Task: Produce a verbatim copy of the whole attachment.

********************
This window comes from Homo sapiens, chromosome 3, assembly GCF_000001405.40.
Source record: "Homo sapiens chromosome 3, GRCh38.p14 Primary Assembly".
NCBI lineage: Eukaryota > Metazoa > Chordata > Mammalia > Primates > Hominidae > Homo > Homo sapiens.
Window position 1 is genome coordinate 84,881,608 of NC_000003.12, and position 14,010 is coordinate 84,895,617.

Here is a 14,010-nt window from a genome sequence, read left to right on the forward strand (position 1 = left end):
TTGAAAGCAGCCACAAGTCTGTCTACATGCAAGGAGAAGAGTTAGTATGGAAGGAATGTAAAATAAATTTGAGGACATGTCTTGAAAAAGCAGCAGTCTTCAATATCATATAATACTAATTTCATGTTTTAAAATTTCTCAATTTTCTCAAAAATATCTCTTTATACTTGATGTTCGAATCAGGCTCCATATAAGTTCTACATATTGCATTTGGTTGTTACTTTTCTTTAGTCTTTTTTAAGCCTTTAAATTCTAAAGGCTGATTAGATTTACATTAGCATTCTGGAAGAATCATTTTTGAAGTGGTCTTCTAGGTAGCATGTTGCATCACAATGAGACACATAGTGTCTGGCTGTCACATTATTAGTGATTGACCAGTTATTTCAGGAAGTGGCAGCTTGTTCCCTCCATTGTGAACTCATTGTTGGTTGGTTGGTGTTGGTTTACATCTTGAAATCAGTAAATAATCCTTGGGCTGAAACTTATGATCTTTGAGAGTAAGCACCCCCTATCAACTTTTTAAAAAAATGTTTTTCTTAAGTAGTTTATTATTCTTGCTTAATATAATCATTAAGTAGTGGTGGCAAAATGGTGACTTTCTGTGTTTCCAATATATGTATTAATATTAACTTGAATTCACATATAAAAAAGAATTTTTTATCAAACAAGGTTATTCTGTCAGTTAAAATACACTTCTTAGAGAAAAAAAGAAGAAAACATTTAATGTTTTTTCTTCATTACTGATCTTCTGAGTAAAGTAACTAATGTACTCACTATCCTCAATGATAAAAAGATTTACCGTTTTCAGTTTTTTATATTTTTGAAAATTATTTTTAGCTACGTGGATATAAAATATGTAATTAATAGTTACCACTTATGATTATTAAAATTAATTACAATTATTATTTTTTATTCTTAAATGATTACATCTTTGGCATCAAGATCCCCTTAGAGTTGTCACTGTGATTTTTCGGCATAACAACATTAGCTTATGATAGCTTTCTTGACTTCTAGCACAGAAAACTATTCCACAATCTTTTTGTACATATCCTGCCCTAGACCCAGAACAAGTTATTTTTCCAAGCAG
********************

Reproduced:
This window comes from Homo sapiens, chromosome 3, assembly GCF_000001405.40.
Source record: "Homo sapiens chromosome 3, GRCh38.p14 Primary Assembly".
NCBI lineage: Eukaryota > Metazoa > Chordata > Mammalia > Primates > Hominidae > Homo > Homo sapiens.
Window position 1 is genome coordinate 84,881,608 of NC_000003.12, and position 14,010 is coordinate 84,895,617.

Here is a 14,010-nt window from a genome sequence, read left to right on the forward strand (position 1 = left end):
TTGAAAGCAGCCACAAGTCTGTCTACATGCAAGGAGAAGAGTTAGTATGGAAGGAATGTAAAATAAATTTGAGGACATGTCTTGAAAAAGCAGCAGTCTTCAATATCATATAATACTAATTTCATGTTTTAAAATTTCTCAATTTTCTCAAAAATATCTCTTTATACTTGATGTTCGAATCAGGCTCCATATAAGTTCTACATATTGCATTTGGTTGTTACTTTTCTTTAGTCTTTTTTAAGCCTTTAAATTCTAAAGGCTGATTAGATTTACATTAGCATTCTGGAAGAATCATTTTTGAAGTGGTCTTCTAGGTAGCATGTTGCATCACAATGAGACACATAGTGTCTGGCTGTCACATTATTAGTGATTGACCAGTTATTTCAGGAAGTGGCAGCTTGTTCCCTCCATTGTGAACTCATTGTTGGTTGGTTGGTGTTGGTTTACATCTTGAAATCAGTAAATAATCCTTGGGCTGAAACTTATGATCTTTGAGAGTAAGCACCCCCTATCAACTTTTTAAAAAAATGTTTTTCTTAAGTAGTTTATTATTCTTGCTTAATATAATCATTAAGTAGTGGTGGCAAAATGGTGACTTTCTGTGTTTCCAATATATGTATTAATATTAACTTGAATTCACATATAAAAAAGAATTTTTTATCAAACAAGGTTATTCTGTCAGTTAAAATACACTTCTTAGAGAAAAAAAGAAGAAAACATTTAATGTTTTTTCTTCATTACTGATCTTCTGAGTAAAGTAACTAATGTACTCACTATCCTCAATGATAAAAAGATTTACCGTTTTCAGTTTTTTATATTTTTGAAAATTATTTTTAGCTACGTGGATATAAAATATGTAATTAATAGTTACCACTTATGATTATTAAAATTAATTACAATTATTATTTTTTATTCTTAAATGATTACATCTTTGGCATCAAGATCCCCTTAGAGTTGTCACTGTGATTTTTCGGCATAACAACATTAGCTTATGATAGCTTTCTTGACTTCTAGCACAGAAAACTATTCCACAATCTTTTTGTACATATCCTGCCCTAGACCCAGAACAAGTTATTTTTCCAAGCAG